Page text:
In Luxembourg, as in many other jurisdictions, discussions have arisen on carried interest taxation: whether it should be taxed as employment income (at high rates) or as investment income (at lower rates). In the past, Luxembourg did not have clear rules on the taxation of carried interest. However, rules were introduced in 2013 together with the implementation of the Alternative Investment Fund Managers Directive in Luxembourg law.

The Luxembourg taxation rules define carried interest (l’intéressement aux plus-values) as a share in the profit of an alternative investment fund paid to employees of alternative investment fund managers or employees of management companies of an AIF. The carried interest must be paid on the basis of an incentive right, which is granted based on employees’ status and the AIF’s performance.

The tax law distinguishes between two categories of carried interest income earned by the employees of AIFMs or employees of management companies of AIFs:

  1. Carried interest not structured as units, shares or securities issued by an AIF.
  2. Carried interest structured as units, shares or securities issued by an AIF.

The return on the first type of carried interest arrangement is taxed at the progressive income tax rate of up to 45.78 percent. Capital gains on the second type of carried interest realized are subject to the same progressive income tax rate. However, if the gain is realized after a period of six months it is not subject to taxation, unless the carried interest represents a substantial shareholding in a tax-opaque AIF. Such a substantial shareholding is generally present if the carried interest directly or indirectly represents more than 10 percent of the AIF’s capital. In this case, gains are taxed at half the progressive income tax rate (maximum tax rate of 22.89 percent). To ensure that the income paid under the second type of carried interest arrangement benefits from this exemption, the carried interest holder should dispose of its carried interest, which would generally entail a buy-back of carried units by the AIF.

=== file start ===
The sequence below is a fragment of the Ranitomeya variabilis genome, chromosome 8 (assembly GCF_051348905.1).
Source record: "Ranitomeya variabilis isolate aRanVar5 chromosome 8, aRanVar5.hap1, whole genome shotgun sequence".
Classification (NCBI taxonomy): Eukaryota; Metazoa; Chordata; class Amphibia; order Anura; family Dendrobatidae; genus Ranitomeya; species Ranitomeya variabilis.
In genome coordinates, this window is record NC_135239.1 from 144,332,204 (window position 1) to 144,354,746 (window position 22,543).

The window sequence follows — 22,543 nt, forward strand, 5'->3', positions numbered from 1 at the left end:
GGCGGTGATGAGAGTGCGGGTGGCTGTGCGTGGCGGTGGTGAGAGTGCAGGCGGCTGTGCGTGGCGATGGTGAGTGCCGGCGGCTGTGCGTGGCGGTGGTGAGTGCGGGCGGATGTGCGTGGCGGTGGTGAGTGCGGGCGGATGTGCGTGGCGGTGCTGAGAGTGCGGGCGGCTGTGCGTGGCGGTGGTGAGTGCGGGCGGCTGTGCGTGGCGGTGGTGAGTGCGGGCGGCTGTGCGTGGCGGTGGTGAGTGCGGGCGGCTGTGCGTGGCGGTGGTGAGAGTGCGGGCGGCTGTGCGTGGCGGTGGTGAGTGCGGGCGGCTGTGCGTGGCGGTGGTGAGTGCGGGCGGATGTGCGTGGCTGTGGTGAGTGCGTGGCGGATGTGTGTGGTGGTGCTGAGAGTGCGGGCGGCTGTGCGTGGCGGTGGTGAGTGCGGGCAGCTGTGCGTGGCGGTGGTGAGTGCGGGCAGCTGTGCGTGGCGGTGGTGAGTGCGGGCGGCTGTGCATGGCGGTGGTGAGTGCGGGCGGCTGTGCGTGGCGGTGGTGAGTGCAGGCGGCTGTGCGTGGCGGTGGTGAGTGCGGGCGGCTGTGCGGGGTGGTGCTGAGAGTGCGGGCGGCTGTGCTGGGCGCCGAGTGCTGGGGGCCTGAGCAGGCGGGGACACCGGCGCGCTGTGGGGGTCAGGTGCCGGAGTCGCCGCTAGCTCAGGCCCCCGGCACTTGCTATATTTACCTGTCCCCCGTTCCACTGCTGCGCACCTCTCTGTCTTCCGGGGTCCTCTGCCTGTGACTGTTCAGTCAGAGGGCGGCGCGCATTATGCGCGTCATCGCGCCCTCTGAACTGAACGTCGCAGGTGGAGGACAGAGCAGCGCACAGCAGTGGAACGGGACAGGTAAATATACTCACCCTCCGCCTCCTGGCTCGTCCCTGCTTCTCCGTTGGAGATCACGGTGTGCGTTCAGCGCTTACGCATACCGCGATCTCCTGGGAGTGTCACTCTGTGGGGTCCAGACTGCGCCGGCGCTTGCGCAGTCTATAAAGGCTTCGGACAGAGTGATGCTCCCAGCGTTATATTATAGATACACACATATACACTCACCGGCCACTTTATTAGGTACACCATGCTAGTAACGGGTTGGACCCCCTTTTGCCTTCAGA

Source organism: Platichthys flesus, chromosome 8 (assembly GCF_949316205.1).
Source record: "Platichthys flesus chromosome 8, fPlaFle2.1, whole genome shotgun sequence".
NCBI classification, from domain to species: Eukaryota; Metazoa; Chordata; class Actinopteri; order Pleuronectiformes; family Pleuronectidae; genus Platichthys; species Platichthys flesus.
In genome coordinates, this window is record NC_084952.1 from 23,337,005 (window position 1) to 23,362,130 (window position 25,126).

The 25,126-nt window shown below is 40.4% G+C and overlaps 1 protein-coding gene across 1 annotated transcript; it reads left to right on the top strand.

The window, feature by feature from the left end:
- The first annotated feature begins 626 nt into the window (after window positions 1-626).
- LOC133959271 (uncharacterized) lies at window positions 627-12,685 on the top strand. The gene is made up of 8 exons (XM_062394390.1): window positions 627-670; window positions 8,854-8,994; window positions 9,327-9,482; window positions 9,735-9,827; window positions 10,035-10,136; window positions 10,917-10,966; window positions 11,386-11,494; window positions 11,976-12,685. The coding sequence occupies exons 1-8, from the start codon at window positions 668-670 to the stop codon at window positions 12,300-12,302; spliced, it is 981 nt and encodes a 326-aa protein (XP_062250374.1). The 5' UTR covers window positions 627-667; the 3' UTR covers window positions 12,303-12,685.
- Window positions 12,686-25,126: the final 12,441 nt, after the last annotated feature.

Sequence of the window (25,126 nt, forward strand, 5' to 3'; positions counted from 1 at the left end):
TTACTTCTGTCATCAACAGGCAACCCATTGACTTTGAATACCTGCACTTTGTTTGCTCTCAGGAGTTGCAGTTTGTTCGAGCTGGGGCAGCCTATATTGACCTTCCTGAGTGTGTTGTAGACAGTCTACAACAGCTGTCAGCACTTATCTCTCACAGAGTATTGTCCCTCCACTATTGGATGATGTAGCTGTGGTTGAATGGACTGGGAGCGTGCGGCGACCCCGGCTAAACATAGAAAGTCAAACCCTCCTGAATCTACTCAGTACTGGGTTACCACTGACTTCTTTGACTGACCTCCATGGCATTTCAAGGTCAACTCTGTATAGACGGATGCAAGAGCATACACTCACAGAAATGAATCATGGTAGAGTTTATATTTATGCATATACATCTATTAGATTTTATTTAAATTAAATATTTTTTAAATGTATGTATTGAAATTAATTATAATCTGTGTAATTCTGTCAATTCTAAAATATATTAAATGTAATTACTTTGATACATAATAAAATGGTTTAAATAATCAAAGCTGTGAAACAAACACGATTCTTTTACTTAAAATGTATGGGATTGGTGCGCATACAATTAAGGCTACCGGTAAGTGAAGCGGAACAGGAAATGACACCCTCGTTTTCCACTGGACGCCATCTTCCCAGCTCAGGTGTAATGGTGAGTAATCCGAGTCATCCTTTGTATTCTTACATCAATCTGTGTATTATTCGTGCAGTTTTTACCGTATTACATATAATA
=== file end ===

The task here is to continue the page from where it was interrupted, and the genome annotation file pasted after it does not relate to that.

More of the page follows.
For employees who migrate to Luxembourg, the rules provide for substantially reduced tax for the first type of carried interest arrangement. The conditions for such individuals benefiting from the reduced tax rate are as follows:

  • The employee became resident in Luxembourg in 2013 or within the five years after July 22, 2013.
  • The employee in question has not, before migrating to Luxembourg, been resident for tax purposes in Luxembourg or been subject to Luxembourg individual income tax with respect to professional income in the five years prior to July 22, 2013.
  • No advance payments for carried interest have been paid to the employee.
  • The remuneration is paid within 10 tax years after the year when the employee began to perform the functions for which the carried interest is paid.

ll these conditions are fulfilled, employees of an AIFM, or employees of management companies of AIFs, may benefit from a reduced rate corresponding to 25 percent of the personal income tax rate, leading to a maximum tax rate of 11.45 percent.

Frank van Kuijk and Jochem van der Wal are partners and tax advisors in Loyens and Loeff’s Luxembourg office. Matthijs Haarsma is a senior associate. 

This is an excerpt from The Definitive Guide to Carried Interest (2017), published by Private Equity International, and available for purchase here. It was first published in PEI’s Global Tax Considerations in Private Fund Formation and has been updated.